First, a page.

Moderate - Forecast snowfall amounts are uncertain
Monday night: Becoming cloudy with flurries beginning with a trace of new snow. Light southwest winds, increasing to strong in the alpine.Tuesday: Cloudy with periods of snow bringing 20-30 cm of new snow, decreasing overnight. Light southwest winds, increasing to strong in the alpine. Alpine high temperatures around -12Wednesday: A mix of sun and cloud with continuing isolated flurries and a trace of new snow, with new snow totals of up to 50 cm. Light west winds. Alpine high temperatures around -8.Thursday: Mainly cloudy with isolated flurries and a trace of new snow. Light southeast winds switching to southwest in the evening. Alpine high temperatures around -7.
Another small (size 1) persistent slab was triggered by a skier in the western Flathead on Saturday. The slab was 40 cm deep and released from a northeast aspect at 1800 metres in an area that had not seen recent traffic. Several other small persistent slabs were triggered with ski cuts in the same area.Smaller (size 1-1.5) slabs were ski cut on east aspects at 1700-1800 metres in the Fernie area over the past few days. These slabs were 40 cm deep and described as storm slabs, failing at our most recent new snow interface. Strategies for avoiding this storm slab problem mirror those for avoiding the persistent slab problem that drove our Special Public Avalanche Warning.A 50 cm-deep size 1.5 persistent slab was triggered with a ski cut on Monday. This occurred on a north aspect at 1720 metres in the Fernie area. This is the latest of several recent observations of persistent slab avalanches failing on the persistent weak layer that was buried in mid-January. It was more widely reactive during and immediately after the storm this past weekend. The persistent weak layer producing these avalanches is described in the Snowpack Summary below.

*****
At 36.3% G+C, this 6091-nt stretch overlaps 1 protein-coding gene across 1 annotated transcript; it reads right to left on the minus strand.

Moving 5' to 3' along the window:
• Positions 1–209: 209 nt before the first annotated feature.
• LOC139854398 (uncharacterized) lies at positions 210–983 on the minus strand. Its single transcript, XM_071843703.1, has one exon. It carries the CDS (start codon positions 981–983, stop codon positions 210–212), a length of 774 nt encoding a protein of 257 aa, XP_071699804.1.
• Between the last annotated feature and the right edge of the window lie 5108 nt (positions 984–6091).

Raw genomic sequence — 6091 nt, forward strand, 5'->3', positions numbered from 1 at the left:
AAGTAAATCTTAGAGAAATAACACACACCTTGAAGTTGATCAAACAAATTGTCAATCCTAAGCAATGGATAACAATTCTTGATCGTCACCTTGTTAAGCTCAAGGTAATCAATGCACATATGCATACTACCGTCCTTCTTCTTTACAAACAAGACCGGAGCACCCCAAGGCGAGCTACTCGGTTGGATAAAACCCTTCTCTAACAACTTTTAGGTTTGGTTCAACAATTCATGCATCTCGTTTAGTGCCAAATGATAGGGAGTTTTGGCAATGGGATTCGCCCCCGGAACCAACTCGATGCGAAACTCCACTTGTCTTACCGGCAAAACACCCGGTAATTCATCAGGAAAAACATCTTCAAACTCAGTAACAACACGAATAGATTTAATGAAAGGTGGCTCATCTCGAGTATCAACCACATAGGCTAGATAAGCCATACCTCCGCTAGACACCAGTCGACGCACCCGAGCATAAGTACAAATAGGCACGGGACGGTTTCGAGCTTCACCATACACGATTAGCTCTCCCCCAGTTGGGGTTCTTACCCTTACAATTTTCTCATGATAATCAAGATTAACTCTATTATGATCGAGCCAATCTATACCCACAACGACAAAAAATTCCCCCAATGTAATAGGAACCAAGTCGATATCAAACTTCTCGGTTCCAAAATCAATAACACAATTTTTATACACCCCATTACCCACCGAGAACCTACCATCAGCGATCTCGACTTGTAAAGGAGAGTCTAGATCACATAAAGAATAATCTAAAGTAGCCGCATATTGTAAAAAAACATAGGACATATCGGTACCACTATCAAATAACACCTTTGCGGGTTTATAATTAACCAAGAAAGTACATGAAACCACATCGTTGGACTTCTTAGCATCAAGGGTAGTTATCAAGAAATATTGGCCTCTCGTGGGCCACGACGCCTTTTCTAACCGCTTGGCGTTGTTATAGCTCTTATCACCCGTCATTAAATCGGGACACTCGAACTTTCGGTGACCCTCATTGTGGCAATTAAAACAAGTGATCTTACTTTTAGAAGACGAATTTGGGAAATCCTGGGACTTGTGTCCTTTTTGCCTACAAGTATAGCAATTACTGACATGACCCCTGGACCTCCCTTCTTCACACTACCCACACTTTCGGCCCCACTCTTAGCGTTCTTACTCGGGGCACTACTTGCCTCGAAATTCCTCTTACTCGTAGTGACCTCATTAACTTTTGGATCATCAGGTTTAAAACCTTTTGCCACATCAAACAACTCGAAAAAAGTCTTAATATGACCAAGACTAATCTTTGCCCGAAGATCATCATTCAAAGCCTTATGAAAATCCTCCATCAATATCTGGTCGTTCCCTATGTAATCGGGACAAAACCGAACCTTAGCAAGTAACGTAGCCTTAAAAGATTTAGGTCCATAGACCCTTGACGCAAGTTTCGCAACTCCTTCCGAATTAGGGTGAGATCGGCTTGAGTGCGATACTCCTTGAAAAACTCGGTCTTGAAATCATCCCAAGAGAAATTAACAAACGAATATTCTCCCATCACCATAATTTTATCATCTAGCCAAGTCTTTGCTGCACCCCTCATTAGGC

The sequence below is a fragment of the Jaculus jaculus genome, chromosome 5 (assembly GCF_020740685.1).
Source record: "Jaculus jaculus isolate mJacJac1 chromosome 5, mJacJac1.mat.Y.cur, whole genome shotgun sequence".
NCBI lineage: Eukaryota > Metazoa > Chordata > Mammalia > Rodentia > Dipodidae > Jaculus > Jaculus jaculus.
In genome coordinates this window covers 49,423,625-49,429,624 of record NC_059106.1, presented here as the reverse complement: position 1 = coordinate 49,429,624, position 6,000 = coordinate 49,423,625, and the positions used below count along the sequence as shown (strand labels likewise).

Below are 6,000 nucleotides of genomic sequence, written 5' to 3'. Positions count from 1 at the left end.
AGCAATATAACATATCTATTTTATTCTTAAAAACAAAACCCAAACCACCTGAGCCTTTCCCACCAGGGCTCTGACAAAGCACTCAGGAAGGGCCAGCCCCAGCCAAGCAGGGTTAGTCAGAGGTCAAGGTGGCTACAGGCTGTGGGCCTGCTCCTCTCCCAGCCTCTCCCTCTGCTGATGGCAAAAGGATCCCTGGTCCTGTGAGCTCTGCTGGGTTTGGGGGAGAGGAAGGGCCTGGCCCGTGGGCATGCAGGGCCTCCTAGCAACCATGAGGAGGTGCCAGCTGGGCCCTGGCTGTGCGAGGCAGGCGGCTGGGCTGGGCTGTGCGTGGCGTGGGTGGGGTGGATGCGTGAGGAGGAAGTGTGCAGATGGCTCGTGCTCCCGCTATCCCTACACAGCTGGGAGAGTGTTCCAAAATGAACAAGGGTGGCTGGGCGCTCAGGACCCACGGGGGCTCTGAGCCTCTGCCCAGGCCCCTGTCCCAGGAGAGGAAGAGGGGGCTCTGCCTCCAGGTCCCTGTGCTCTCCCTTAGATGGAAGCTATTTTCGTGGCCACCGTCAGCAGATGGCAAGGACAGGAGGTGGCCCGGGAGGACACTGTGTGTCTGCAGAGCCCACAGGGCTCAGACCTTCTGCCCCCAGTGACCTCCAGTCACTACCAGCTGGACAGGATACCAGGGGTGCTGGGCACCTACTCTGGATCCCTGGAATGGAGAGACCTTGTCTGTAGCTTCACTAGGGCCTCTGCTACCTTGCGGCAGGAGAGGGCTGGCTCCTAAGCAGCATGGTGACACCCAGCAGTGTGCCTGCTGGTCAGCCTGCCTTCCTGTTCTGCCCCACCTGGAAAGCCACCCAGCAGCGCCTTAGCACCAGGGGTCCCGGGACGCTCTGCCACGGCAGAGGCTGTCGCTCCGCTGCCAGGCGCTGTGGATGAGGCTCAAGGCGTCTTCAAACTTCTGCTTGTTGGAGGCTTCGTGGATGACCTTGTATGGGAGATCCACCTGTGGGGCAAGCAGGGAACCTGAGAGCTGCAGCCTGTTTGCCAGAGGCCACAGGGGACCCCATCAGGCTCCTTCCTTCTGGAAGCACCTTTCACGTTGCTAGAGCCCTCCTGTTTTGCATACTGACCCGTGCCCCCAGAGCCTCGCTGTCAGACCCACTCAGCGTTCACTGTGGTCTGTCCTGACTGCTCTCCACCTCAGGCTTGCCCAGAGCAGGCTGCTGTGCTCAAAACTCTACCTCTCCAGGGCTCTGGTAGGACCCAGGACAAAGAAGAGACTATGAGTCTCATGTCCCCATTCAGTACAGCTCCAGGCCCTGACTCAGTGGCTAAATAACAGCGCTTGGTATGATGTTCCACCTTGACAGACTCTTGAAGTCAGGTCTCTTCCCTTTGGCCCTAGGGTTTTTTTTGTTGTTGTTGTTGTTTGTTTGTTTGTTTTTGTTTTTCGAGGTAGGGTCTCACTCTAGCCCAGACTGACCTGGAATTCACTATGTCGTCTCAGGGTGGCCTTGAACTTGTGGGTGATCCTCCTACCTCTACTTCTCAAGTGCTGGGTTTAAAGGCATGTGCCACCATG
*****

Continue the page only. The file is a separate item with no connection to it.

Light new snow amounts have begun to bury a variable surface of older wind-affected snow at wind-exposed treeline and alpine elevations, a new weak layer of feathery surface hoar in protected areas at lower elevations, and a thick melt-freeze crust below 1600 metres. Below the new snow, 20-40 cm of snow from last weekend's storm may sit on weak and feathery surface hoar crystals in shaded and sheltered areas.Above 1600 metres, the mid-January layer of surface hoar and/or crust is now buried around 40 to 60 cm deep. The surface hoar is found on shaded and sheltered slopes and is most prominent between 1600 m and 1900 m. The melt-freeze crust is found on south aspects at all elevations. Slabs that exist above a combination of surface hoar and crust are likely to be particularly reactive. This layer was the subject of our recent Special Public Avalanche Warning.The remainder of the snowpack is generally well-settled. Thin snowpack areas, such as in the east of the region, may hold weak and sugary faceted grains near the base of the snowpack.